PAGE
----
Yes he is just one man - and this is a team game - and yes he might have just lost the finest of edges, but it was still a huge shock to me that Brian O'Driscoll's name was not on the team sheet, and that it did not have 'capt' after it...
Now don't jump to any conclusions about my view on Jonathan Davies, or any nationalistic rubbish! The man is not English (which is a massive shame!) so I have no 'country' axe to grind here.
I also hold my hands up and say that I am biased, no doubt about it, I am! I think O'Driscoll has been one of the stand-out players of his generation and one of if not the greatest players Ireland has produced. He has the full range of attributes needed by a centre: Acceleration, vision, distribution, speed, bravery, madness, great hair, relish for battle, the collisions, hunting the ball in the tackle... He possessed the lot. And having been lucky enough to meet him a few times, he is one hell of a guy too.
BUT - all that is not the real reason that I am stunned he has been dropped. I am stunned as the case for dropping him is far from compelling.
Yes Jonathan Davies played very well in a few build up games, and yes I do think he is a very talented player. But in the two Test matches, I do not feel he delivered performances that were better than O'Driscoll - in fact defensively I would say slightly the opposite. Gatland wants to play a power-based game and hence I can see the return of big Jamie Roberts as entirely logical. Hopefully he will give the Lions a target over the gainline from which to develop their momentum and attack. No issue there.
So the case for dropping O'Driscoll must therefore be that Gatland believes Davies' extra games alongside Roberts at national level with Wales give him an edge over O'Driscoll. My problem with that, quite simply, is that train of thought could be applied across so many positions, such as half-backs, locks, locks and hookers, back row, wings and full backs, wings and centres, that the whole premise of picking the best players for the Lions would be negated by picking national combinations?
I admire the loyalty that Gatland has shown to many of the Welsh players and the truth is that this Lions team should be hugely Welsh-influenced because they are the best players. I do not think any sane rugby fan could have an issue with that. The Test side I would pick has nine Welsh players rather than 10, so hardly any change. And we fans need to stop moaning about how many, or how few of our national team are in the side, this is not the United Nations, or Britain's Got Talent, this is about picking a winning side to beat the Aussies.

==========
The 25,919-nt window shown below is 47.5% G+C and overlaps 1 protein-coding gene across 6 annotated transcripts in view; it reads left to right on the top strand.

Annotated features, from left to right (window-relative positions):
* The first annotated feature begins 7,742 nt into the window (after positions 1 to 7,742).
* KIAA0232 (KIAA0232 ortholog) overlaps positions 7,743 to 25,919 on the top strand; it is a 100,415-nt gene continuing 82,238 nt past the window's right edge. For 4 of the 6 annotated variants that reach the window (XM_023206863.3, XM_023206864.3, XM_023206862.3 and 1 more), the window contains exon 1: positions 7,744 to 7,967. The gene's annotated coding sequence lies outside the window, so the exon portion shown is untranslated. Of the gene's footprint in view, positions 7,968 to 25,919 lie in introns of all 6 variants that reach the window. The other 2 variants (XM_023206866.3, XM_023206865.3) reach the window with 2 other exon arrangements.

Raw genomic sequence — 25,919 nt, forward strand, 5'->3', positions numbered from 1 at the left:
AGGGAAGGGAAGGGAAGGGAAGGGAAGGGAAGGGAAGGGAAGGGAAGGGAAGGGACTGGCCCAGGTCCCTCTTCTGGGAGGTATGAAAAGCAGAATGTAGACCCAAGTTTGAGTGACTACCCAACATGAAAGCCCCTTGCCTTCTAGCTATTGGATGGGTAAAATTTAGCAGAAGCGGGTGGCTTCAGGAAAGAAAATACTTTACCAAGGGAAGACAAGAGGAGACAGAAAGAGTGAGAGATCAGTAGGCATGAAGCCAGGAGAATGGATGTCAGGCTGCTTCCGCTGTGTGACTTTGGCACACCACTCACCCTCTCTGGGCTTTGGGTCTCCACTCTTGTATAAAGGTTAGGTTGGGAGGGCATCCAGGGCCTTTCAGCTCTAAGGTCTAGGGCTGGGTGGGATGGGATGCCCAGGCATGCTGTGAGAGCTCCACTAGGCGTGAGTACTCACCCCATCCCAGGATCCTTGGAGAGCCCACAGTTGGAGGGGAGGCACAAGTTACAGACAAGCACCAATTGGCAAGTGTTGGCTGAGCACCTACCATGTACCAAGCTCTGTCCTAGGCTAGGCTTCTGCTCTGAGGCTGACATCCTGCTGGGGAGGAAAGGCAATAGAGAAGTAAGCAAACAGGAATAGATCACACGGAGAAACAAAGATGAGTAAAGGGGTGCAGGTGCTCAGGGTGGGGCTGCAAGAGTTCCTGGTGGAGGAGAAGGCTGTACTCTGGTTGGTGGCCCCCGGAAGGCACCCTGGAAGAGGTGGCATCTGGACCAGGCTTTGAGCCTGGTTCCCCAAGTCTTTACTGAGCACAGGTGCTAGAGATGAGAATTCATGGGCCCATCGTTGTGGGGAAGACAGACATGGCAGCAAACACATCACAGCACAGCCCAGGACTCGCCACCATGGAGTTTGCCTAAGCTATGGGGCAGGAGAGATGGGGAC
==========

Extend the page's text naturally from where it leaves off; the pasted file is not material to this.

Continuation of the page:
So why is the O'Driscoll selection of such significance? Because when you walk out to play a 'must win' game, which this third Test certainly is, you need to have a certain number of hardened, experienced winners in that lineup. The Lions have lost Warburton, O'Connell, and Jenkins already, and O'Driscoll was one of the key 'old heads' left to include. He has so much experience, so much ability, that even if it can be argued that he is just not quite the honed athlete he was a year or two ago, he is still a damn site better than any other 13 in my view. He also carries the scars of twelve years ago, he carries that pain and, believe me, when it comes to squeezing the last reserves out of yourself in a big game, those scars, that pain goes a bloody long way to dragging you up off the floor to tackle, to fight, to cover, in order that you do not have to suffer them again.
So Gatland denies himself his most experienced player, a leader as well as a great player on the eve of his biggest game. It is a bloody brave call. He knew the furore that would follow, and he must have convinced his other selectors that this was the right call. So brave and persuasive.
And as we all know, his decision will only be fully judged in the shadow of the result. Harsh but, ultimately, sport.
So, no, my shock had absolutely nothing to do with the number of Welsh guys in the Test team, I fully understand their selection, and agree with it. My shock was the dropping of a Lions icon, my shock was that Gatland had shown the nerve, the balls, and the ruthlessness to do it. That I admire as that is what makes great teams - the ruthless pursuit of winning and the absence of sentiment. So without getting too confusing, I admire that bravery of the call, I just disagree with the judgement of the player.
But it is done, and the Lions still have to beat the Aussies. They have already beaten the IRB, so worryingly they are on a roll. If they win, we will have the nightmare about Waltzing Matilda, and Campo will have another twelve years of boring us senseless with his spelling mistakes and gloating on Twitter! It doesn't bear thinking about.
So quite simply the Lions need to maximise their scrummaging superiority, they need to improve their lineout performance, they have to shackle the multitude of runners in the Aussie backline and they have to breach the Aussie defence to score. Simple! The Lions will not win through penalties alone, as this Aussie side will score tries and thus too many points for even the brilliant Leigh Halfpenny to deal with. So hopefully a side picked to charge down Route One, might also have enough subtlety to use some side roads and alleys and unlock the Aussie defence.
Here's hoping Saturday will be remembered for a great Lions victory, one that even O'Driscoll can enjoy amongst the squad in the stand, and will not be remembered for the dropping of a truly great Lion and that it will inevitably entail...
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